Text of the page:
Sunday, April 24, 2011

Earth & Sky

At the moment there are two photography exhibitions at the New Mexico Art Museum. One is titled “Cloudscapes” the other “Earth Now”. “Cloudscapes” is an exhibit of just 30 images in a single gallery. “Earth Now” is probably 3 times that many taking up the entire new exhibition wing of the museum.

For me the initial reaction to any art form is all important. Does the image, be it photograph, painting or pot, please me or in some way intrigue. If it doesn’t, why bother. The message the curator is trying to pass along through the combination of images presented is secondary, but certainly can make the total experience more interesting and worthwhile. Even when the curator’s message is not communicated, you hopefully have a collection of enjoyable images and don’t feel you are leaving empty handed.

I was not disappointed on either score in these two exhibitions. The images demonstrate the excellent eye of Kate Ware, curator of photography at the museum. I knew quickly that I had not wasted my time.

I have taken acceptable photographs since the age of six and in college took courses where themes were set for specific topics. I have found this a useful discipline, which I have continued. Clouds has always been one of my favorite subjects. They are ever-changing and can be lyrical or down right frightening but either way they are extremely difficult to capture. Therefore I went into “Cloudscapes”, an exhibition by the great old masters, predisposed to a positive experience.

The works in “Cloudscapes” show clouds in different states from puffs of clouds as in Laura Gilpin’s (1891-1979), “The Big Band Country” (1949) to “Storm from La Bajada Hill” (1946) by the same artist where one can actually see the rain pouring down in the distance. A great percentage of the images are in black and white of the earlier vintage that I grew up with.

“Earth Now” is about the environment that we presently live in and most of the contemporary material demonstrates how we have abused the land.

The introductory piece is a video entitled “Kamilo (Twisted Waters) The Great Pacific Garbage Patch” (2010) by Robert Gaylor. As you are listening to the surf, you see a kaleidoscope of pieces of plastic, that are not bio-degradable, swirling in the waters in the ocean. The souvenir package that I picked up next to the video is filled with tiny pieces of plastic taken directly from the patch in the Pacific, with the label “Plastic is forever”.

In a staged image by Patrick Nagatani (1945-) called “Waste Isolation Plant, Nuclear Crossroads US 285, 60,54’, (1989) from the series “Scenes, Nuclear Enchantment” we see an interpretation of fouling (fowling) the land. A flat bed truck with large aluminum storage tanks presumably holding nuclear waste passes on a highway through a desolate rural area. Lying in the foreground before a roadside historical marked are three dead birds with their legs up in the air.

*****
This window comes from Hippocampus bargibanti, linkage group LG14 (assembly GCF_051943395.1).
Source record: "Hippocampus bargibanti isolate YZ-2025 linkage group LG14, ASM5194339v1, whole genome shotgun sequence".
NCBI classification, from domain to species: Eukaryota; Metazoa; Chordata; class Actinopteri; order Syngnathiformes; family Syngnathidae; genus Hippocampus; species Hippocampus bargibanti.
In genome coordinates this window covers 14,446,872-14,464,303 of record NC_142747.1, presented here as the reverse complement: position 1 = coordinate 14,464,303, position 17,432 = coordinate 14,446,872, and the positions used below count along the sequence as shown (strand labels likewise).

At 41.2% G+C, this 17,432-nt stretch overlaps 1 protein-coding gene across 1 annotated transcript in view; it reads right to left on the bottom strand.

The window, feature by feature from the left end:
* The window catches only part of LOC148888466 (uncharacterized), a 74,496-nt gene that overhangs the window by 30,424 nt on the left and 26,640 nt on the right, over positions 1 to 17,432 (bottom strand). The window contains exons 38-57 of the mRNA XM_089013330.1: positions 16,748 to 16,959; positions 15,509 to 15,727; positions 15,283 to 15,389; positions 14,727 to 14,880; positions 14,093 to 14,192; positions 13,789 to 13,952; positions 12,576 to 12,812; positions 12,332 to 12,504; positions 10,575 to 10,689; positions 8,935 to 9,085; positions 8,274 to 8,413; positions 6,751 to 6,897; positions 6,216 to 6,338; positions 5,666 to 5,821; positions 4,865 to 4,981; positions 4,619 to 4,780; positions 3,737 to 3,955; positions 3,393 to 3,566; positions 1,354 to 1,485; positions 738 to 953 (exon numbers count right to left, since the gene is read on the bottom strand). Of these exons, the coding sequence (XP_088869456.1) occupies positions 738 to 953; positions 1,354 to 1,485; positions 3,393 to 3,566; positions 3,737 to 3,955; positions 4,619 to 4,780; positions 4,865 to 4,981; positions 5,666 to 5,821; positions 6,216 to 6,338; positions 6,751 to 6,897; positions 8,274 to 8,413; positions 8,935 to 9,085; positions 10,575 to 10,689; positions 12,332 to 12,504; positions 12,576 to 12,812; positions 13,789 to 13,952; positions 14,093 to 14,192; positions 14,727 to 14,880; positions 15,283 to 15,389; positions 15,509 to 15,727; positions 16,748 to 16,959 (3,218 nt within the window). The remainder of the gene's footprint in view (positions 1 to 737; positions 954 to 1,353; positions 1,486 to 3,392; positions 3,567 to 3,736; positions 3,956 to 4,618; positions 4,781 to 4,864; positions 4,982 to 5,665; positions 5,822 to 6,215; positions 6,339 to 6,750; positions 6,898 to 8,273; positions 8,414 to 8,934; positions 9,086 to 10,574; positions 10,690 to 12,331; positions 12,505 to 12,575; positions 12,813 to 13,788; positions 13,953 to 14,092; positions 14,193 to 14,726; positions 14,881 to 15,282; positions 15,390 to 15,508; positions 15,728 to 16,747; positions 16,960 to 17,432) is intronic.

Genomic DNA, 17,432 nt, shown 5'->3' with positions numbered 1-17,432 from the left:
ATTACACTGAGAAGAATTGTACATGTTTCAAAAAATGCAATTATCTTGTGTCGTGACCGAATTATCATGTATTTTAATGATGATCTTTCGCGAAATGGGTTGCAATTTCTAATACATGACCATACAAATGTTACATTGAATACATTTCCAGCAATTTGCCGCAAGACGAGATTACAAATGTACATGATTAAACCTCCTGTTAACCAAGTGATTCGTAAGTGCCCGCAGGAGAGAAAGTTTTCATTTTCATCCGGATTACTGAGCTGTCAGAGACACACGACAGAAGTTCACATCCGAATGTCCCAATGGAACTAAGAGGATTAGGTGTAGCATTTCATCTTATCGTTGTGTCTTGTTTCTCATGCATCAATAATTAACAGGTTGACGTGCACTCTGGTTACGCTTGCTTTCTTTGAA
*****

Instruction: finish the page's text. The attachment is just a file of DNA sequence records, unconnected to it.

I relate more easily to earlier black and white photography and while that defines much of “Cloudscapes”, in “Earth Now” there are also a few early images of the land by Ansel Adams (1902-1984) and Elliot Porter (1901-1990). These are beautiful and lyrical which makes the contrast to the contemporary all the more stark.

One of the labels on the wall near the end of the exhibition deals with what has happened environmentally through the medium of photography. Both Adams and Porter were members of the Sierra Club who showed the beauty of the land, but like all photographers pre-1970 they used a toxic process to create their images. These incredible images caused people to want to visit these sites. But when they arrived in great numbers they trampled the land, ruining the very nature that they came to see.

This we can view explicitly in an image by Bill Owens (1938-) titled “Monument Valley, Utah/Arizona” that shows five Port-A-Sans on an asphalt road in the middle of beautiful Monument Valley.

I cannot finish without mentioning my favorite image in “Earth Now”, it is from a series “Grid Lines” by Bremmer Benedict, “Cedar Wash” (2002), who conveys the eerie majesty of the towers of power lines in rural spaces.

What I found most surprising in my own response to the two exhibitions was that while I was totally in love with “Cloudscapes”, and found “Earth Now” a great effort, I had far more to contemplate and learn from the latter.